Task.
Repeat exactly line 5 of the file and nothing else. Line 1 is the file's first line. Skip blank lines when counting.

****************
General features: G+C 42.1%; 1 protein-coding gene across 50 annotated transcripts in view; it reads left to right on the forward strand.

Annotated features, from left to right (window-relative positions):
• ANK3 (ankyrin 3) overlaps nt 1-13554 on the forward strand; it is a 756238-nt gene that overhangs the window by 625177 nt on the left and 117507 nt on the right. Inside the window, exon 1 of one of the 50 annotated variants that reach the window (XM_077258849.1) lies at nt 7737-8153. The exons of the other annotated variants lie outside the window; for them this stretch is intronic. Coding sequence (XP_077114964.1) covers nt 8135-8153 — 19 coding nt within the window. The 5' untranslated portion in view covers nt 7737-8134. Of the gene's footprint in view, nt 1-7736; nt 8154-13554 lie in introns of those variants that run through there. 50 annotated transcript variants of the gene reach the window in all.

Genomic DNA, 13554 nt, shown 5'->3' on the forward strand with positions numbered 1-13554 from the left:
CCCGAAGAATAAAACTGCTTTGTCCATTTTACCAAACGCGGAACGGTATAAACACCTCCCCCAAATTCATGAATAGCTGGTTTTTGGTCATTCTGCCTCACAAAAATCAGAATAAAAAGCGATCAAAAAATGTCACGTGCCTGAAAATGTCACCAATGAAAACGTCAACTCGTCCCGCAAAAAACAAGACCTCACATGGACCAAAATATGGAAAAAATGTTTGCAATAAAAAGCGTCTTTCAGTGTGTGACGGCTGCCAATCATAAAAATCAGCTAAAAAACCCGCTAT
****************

CCCGAAGAATAAAACTGCTTTGTCCATTTTACCAAACGCGGAACGGTATAAACACCTCCCCCAAATTCATGAATAGCTGGTTTTTGGTCATTCTGCCTCACAAAAATCAGAATAAAAAGCGATCAAAAAATGTCACGTGCCTGAAAATGTCACCAATGAAAACGTCAACTCGTCCCGCAAAAAACAAGACCTCACATGGACCAAAATATGGAAAAAATGTTTGCAATAAAAAGCGTCTTTCAGTGTGTGACGGCTGCCAATCATAAAAATCAGCTAAAAAACCCGCTAT